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How to Do Your Homework in Commercial Real Estate Leasing to Find More Tenants and Lease Better Properties

When you do your ‘homework’ correctly in commercial real estate leasing, you can easily find the local tenants that are potentially moving and then build your database to connect with them in the right way at the right time.  Local businesses are at the core of your leasing business; landlords may be your clients, but tenants will be the local businesses in buildings and precincts, so get to know all local contacts and business owners.


The Leasing Process

The leasing process is supported by a number of current market trends and you should watch those things very closely; you can use them in your negotiations or prospecting for new business.  Here are some ideas to help:

  1. Market rents – The level and type of market rent applicable at any point in time should be known and assessed for each property type. It is hard to quote or pitch on a listing when you don’t have a real idea of what the market rents are.
  2. Investment performance factors – How will you improve the performance of the asset for your client over the lease term? The main way to do that is through the lease document and that will involve adjustments of rent reviews, options and outgoings recovery.  Make the right decisions with your clients in those categories; help improve the performance of the property by setting cash flow targets in rent recovery and compare that set of targets to expectations on market rent.
  3. Factors of attraction – Why should someone lease a property or inquire about a particular listing? Set some significant facts and targets when it comes to your lease marketing.  Weave the factors of attraction into your adverts both online and offline.  Without breaking the realities of accurate property description, describe the features and improvements of the property as you see them in today’s market.  Tell a story and get local tenants interested in what is available.  Above all else, your lease marketing and advertising efforts must attract interest.  Get away from generic advertising and promotion.  Only work with exclusive listings and ensure that you spend time on the consequential marketing campaign.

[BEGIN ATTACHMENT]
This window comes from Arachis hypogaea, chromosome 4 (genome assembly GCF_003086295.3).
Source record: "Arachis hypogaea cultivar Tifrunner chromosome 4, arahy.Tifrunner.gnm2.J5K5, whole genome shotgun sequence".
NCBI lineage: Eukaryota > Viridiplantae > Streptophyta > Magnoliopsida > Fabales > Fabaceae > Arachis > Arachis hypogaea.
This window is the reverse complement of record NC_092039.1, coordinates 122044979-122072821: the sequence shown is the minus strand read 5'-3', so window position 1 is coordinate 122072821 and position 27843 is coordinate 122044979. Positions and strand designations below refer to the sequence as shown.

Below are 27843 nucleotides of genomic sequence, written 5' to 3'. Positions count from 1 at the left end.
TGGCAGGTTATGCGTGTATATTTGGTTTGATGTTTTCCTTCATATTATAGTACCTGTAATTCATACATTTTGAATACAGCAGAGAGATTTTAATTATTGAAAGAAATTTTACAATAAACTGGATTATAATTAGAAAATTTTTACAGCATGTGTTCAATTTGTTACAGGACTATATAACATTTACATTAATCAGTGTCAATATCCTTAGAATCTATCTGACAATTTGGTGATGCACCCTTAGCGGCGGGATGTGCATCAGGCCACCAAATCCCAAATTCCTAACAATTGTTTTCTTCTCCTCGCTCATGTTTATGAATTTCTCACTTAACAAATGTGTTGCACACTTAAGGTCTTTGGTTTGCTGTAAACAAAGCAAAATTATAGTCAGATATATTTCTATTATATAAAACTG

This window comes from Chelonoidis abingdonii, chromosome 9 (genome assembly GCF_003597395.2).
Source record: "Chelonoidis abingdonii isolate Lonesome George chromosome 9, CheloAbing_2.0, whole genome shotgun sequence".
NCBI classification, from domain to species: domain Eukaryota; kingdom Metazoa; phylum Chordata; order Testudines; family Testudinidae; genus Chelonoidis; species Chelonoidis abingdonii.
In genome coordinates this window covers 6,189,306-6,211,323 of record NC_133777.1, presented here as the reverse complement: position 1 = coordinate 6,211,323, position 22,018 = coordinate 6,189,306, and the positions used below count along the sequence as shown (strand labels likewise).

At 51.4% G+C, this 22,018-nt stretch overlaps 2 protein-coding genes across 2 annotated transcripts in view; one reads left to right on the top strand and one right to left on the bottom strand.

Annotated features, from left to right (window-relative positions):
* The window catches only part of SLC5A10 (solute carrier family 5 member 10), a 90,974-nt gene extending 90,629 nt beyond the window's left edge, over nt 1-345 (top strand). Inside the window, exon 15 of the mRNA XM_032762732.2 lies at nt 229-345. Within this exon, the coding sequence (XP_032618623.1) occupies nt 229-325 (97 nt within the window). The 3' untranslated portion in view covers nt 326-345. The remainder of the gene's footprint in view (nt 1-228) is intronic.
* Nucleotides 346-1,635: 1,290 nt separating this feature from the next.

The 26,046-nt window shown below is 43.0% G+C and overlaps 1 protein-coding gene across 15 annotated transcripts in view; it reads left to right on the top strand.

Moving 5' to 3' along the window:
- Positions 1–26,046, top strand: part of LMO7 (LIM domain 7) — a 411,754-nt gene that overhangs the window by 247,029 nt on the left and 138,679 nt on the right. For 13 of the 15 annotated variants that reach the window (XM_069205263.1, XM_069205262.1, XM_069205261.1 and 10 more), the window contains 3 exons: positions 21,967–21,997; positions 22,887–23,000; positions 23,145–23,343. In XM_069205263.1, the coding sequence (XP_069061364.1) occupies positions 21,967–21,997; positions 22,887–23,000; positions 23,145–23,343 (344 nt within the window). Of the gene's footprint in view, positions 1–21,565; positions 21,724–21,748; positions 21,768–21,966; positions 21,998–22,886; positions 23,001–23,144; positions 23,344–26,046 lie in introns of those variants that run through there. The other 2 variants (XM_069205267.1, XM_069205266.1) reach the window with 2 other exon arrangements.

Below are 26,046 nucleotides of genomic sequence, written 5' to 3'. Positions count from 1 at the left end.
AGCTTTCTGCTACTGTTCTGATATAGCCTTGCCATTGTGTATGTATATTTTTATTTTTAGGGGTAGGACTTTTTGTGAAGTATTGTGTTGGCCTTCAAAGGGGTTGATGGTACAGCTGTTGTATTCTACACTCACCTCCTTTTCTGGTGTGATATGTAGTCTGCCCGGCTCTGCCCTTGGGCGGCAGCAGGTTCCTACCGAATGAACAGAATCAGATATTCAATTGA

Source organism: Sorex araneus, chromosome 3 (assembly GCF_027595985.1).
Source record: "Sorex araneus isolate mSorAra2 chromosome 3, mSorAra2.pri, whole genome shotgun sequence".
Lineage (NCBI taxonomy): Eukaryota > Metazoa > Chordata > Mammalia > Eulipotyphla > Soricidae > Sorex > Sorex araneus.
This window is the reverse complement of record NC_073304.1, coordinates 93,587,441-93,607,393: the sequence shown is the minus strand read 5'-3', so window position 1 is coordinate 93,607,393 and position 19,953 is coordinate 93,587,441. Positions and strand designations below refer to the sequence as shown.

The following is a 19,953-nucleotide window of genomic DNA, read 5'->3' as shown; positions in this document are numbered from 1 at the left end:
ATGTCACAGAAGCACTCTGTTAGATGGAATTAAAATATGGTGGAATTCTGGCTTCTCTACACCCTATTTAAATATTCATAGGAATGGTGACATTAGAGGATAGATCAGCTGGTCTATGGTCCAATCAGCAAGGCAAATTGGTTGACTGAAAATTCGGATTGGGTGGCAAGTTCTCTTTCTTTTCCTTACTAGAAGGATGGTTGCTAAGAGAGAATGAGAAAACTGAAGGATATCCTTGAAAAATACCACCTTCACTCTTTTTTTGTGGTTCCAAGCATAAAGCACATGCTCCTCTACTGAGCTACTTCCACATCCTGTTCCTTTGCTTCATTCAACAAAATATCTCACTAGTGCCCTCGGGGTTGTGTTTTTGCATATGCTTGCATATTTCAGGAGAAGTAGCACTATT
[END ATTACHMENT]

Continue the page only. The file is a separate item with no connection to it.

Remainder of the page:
4. When people are moving – Through ongoing prospecting and call contact you should know when many local businesses are considering moving, expanding or contracting. That information is valuable when it comes to providing landlords with leasing services.  Use your database as leverage in talking with landlords about how you can solve a vacancy issue.
  5. Where people are going – New property developments will usually attract successful businesses away from older and potentially redundant properties. On that basis, you should understand where people are moving to and why that is the case.  Tap into the churn factors that evolve from new property developments.
  6. Vacancy factors in today’s market – At any given point in time, the vacancy rate for a property type in your town or city can be determined. You can then see how supply and demand is impacting property vacancy.  Time on market factors will also be impacted by vacancy excesses.
  7. Incentives to do a lease deal – The only ways to reduce vacancy factors and or solve long-term vacancies is to escalate marketing efforts and use incentives as part of that process. What type of incentive is appropriate for the property and the landlord’s cash flow?  Any incentive provided should be carefully implemented so the landlord gets back the incentive cost over time.

So this information is essential if you want to improve your leasing results locally.  Do your homework in every lease listing opportunity and your results will improve.

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